ITM chief executive, Graham Cooley, said the company and its partners were working with local businesses “to develop a significant FCEV (fuel cell electric vehicle) fleet around the new station.”

Electromechanically-derived hydrogen, while using relatively large amounts of power, is clean and does not require carbon capture and storage, which must be implemented in hydrogen production using steam methane reformation if it is to be considered low carbon. Some companies, such as Vattenfall, believe it is a significant part of the solution to decarbonise industry and transport.

Others think hydrogen via electrolysis could help balance the power system. For example, excess wind generation could be used to create hydrogen, which can then be used for transport, and potentially heat applications.

The UK government has committed to £1.5bn in funding for ultra-low emissions vehicles by 2020 and recently announced around £100 million of funding for innovators in ultra-low-emission vehicles and hydrogen technology.

Support Mechanism Focus needs to be on Transport & Heating

Eon boss: Renewable power is done, now for heat and transport

Michael Lewis: Decarbonising power ‘done’, heat and transport next.

Eon CEO Michael Lewis believes the UK has largely cracked decarbonisation of power generation and must concentrate on heat and transport, which is where he said the energy company will concentrate its efforts.

Speaking at Aurora’s Spring Forum, Lewis, who took the reins from Tony Cocker a year ago, applauded the policy stability of successive previous governments in delivering renewables.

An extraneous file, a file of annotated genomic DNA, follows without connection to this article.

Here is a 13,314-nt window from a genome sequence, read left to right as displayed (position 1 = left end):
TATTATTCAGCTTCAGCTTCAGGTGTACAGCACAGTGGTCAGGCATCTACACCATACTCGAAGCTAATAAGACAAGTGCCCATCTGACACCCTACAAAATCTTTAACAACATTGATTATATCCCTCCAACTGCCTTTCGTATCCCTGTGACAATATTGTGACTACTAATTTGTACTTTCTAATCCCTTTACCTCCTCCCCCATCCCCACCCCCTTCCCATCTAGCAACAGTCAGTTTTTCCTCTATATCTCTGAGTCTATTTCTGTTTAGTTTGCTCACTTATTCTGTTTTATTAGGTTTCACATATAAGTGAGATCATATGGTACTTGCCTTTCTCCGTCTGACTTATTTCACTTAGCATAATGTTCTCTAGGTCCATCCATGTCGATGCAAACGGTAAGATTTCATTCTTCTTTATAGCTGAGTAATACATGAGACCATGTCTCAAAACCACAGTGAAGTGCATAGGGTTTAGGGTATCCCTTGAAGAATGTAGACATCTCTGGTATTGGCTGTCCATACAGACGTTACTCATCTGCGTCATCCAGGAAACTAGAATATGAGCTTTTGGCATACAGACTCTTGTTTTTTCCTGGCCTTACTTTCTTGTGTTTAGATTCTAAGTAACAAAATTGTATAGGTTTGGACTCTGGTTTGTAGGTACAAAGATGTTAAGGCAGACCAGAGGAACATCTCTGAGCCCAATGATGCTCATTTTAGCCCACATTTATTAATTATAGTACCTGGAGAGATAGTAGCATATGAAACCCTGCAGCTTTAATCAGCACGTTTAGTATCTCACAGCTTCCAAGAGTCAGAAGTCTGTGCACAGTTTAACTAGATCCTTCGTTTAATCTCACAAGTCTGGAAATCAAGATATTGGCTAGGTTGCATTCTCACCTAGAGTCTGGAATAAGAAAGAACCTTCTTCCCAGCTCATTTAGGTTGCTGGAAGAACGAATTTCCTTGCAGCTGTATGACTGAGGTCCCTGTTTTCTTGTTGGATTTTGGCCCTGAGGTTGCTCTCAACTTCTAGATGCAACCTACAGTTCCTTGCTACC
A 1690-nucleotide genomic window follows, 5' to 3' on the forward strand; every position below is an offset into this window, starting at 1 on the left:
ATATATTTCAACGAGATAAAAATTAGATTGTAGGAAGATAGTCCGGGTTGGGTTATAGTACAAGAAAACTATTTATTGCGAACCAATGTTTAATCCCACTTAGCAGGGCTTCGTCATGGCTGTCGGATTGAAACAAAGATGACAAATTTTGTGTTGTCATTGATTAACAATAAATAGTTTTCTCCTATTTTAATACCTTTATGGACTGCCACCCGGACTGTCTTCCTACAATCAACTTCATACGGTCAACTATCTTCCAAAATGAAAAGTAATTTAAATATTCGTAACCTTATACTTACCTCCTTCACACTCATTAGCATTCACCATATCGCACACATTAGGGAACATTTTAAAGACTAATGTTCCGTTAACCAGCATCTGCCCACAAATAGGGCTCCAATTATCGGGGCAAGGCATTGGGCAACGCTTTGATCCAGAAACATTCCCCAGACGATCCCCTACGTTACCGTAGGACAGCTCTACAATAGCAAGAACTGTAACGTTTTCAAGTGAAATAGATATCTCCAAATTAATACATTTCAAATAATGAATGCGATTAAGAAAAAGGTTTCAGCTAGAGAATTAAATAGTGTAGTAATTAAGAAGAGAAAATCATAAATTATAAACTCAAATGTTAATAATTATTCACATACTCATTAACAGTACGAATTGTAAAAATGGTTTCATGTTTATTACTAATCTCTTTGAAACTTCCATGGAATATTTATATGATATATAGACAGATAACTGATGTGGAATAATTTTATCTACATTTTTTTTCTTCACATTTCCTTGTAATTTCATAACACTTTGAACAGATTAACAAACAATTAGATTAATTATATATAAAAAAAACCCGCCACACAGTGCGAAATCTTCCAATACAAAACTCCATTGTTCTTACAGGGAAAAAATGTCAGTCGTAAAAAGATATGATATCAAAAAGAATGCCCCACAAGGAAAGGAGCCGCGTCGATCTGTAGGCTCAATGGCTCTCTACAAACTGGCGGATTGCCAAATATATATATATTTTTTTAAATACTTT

“[Renewable generation] has been a huge success, but in many ways, that is already done,” said Lewis. While there are “some issues around intermittency” to solve, “we have [achieved] renewable, low and zero carbon generation at a lower price than conventional generation. Now we need to turn to transport and heating – and that is where Eon wants to play a key role.”

He said heat and transport are at a similar juncture to renewables “ten or eleven years ago” and pointed out that while the UK has succeeded in delivering almost 40GW of renewable generation, “success was far from a forgone conclusion back then”.

Lewis said in 2008, Eon had two offshore projects under construction, “both hugely over budget and late”. The firm had another two in operation, both beset by technical difficulties. Meanwhile, the London Array project “came that close to not going ahead, and would not have gone ahead unless government had moved to two Rocs”.

Giving offshore wind developers additional subsidy at that point, he suggested, was now bearing fruit in enabling the economies of scale that are leading to cost reductions.

“We were about to make an £800m investment decision and needed to know that the government stood behind us, which they did, and created a world class industry.”

That foresight should now be applied to decarbonising heat and transport, said Lewis, which is where Eon will focus more fully.

“We believe our capabilities are better deployed where there is still a problem to be solved,” he said, suggesting the starting point should be “making the existing system more efficient.”

Under the proposed Eon-RWE deal, it has been announced that Eon will focus primarily on retail and networks, with RWE taking on generation.

Speaking at the same conference, SSE boss Alistair Phillips-Davies said he “saw the SSE-Npower merger going forward and being unaffected by the RWE-Eon deal”.

UK “Sleep Walking” Into Waste Infrastructure Capacity Deficiency

UK “Sleep Walking” Into Waste Infrastructure Capacity Deficiency

The UK is “sleep walking” into a waste infrastructure capacity deficiency and is likely to “panic” later when it’s clear there is a problem, according to Biffa’s Ian Wakelin.

The comments come as Wakelin (left), joined by SUEZ’s David Palmer-Jones (right), opened this year’s RWM exhibition in the Keynote theatre.